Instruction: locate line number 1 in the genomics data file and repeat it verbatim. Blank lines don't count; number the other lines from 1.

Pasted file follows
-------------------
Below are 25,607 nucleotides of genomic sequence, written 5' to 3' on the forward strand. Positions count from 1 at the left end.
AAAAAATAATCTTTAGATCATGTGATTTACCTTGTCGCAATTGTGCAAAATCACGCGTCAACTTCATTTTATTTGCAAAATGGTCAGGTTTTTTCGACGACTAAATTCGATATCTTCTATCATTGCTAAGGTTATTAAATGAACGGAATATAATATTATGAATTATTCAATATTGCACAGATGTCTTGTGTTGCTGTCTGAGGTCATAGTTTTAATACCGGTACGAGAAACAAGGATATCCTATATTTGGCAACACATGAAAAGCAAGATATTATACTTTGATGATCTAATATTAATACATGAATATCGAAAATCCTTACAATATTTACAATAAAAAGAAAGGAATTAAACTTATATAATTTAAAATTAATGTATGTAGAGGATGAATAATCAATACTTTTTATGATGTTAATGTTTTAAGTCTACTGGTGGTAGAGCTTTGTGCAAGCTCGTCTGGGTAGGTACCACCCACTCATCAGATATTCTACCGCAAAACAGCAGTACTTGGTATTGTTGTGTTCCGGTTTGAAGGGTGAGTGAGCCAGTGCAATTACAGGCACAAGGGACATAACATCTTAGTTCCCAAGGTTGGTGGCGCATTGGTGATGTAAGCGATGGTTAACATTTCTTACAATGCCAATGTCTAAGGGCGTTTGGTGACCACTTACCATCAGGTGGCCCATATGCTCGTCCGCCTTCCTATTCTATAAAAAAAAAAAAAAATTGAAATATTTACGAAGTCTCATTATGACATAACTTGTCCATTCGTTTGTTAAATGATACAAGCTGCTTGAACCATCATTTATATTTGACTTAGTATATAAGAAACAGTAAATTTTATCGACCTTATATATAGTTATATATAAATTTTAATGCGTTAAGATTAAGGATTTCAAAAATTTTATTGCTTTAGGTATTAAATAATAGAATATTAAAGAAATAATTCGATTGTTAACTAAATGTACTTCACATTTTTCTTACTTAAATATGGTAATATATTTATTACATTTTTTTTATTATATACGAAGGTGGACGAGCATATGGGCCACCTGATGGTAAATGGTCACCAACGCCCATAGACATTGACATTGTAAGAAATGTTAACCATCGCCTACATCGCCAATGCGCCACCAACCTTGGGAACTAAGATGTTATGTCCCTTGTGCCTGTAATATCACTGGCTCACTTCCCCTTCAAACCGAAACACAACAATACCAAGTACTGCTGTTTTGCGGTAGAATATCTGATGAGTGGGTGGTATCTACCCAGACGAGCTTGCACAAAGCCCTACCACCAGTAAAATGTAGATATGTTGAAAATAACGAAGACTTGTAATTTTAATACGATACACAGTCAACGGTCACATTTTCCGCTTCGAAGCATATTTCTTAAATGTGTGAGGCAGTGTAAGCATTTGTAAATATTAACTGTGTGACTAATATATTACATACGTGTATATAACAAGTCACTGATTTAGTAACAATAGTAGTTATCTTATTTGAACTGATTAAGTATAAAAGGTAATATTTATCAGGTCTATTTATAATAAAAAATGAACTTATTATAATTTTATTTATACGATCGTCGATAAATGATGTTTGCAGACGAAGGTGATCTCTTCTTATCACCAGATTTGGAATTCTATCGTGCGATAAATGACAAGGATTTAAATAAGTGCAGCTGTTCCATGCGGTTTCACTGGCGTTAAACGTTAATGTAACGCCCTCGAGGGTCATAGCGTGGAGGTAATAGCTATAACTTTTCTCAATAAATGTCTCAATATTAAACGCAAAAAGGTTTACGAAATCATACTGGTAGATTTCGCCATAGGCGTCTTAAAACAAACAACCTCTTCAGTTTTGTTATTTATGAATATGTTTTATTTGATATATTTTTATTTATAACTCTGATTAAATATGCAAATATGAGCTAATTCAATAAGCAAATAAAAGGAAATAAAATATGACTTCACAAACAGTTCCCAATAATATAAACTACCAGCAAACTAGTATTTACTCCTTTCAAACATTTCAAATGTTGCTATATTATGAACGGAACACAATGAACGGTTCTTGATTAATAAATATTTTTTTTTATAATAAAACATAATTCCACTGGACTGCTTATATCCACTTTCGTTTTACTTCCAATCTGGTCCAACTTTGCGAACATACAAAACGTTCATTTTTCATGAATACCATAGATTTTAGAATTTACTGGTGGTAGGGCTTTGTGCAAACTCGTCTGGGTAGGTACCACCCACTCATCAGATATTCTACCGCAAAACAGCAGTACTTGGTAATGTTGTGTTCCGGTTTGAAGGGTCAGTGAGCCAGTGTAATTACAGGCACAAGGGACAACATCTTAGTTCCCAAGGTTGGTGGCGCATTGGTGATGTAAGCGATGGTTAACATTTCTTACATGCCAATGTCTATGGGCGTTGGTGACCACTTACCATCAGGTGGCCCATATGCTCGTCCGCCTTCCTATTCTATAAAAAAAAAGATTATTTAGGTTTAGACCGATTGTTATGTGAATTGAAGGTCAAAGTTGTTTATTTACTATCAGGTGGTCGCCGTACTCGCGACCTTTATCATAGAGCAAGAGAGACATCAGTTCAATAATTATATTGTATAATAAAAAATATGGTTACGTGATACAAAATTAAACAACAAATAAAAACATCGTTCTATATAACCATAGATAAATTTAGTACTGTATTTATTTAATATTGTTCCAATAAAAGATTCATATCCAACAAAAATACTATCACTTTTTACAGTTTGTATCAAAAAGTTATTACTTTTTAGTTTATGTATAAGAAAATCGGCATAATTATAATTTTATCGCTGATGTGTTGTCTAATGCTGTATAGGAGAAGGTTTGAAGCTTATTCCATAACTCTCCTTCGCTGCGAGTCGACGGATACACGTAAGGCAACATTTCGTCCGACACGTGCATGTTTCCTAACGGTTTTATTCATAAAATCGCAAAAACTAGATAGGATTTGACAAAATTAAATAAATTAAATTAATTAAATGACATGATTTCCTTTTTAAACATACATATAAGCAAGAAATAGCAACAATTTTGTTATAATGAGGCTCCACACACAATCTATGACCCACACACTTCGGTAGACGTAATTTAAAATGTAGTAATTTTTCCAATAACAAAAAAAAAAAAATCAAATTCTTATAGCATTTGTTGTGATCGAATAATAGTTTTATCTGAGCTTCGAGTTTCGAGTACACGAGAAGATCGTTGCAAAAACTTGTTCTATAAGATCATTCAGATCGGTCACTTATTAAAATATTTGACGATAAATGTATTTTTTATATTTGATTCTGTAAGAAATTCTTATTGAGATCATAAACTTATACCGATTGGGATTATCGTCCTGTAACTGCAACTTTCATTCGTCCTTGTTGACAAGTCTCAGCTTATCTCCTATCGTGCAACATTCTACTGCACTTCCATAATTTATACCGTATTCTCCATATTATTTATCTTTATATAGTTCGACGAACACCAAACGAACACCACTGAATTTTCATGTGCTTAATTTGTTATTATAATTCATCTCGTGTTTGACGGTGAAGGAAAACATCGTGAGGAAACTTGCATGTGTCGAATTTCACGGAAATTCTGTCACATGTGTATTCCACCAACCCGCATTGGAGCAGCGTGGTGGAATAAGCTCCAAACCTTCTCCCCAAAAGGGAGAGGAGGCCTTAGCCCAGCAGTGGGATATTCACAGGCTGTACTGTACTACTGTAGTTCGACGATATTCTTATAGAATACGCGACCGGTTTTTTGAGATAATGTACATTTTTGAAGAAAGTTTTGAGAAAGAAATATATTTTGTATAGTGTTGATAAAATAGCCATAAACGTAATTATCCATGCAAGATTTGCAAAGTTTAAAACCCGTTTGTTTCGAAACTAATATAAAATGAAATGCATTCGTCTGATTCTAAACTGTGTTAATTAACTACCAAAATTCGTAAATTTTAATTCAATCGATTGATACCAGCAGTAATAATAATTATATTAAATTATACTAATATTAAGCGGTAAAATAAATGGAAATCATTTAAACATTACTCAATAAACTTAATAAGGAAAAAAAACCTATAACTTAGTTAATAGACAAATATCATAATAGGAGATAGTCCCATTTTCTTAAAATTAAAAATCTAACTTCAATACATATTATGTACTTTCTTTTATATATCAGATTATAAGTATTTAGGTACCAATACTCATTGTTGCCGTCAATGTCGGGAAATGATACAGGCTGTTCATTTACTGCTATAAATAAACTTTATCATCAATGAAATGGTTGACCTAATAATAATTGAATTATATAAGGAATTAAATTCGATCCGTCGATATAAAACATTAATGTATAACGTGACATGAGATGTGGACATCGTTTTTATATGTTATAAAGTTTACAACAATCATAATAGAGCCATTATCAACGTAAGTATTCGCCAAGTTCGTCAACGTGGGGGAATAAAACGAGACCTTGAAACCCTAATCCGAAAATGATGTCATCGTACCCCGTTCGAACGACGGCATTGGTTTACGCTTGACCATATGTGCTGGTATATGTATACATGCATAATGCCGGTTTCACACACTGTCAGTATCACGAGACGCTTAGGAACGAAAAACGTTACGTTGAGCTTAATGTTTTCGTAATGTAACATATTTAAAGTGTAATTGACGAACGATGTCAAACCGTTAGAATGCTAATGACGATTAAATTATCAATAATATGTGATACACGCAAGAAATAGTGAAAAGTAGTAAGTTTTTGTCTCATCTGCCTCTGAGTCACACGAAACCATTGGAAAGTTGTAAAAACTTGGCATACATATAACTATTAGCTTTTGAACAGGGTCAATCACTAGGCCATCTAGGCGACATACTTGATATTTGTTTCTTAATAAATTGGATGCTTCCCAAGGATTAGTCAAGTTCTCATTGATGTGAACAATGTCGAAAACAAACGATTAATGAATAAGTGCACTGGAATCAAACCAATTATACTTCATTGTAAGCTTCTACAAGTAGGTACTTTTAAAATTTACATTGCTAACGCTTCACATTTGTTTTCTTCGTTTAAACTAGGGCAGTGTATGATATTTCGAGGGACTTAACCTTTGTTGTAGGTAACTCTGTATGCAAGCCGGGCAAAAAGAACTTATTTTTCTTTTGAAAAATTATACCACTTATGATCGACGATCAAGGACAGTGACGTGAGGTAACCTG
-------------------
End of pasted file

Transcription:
Below are 25,607 nucleotides of genomic sequence, written 5' to 3' on the forward strand. Positions count from 1 at the left end.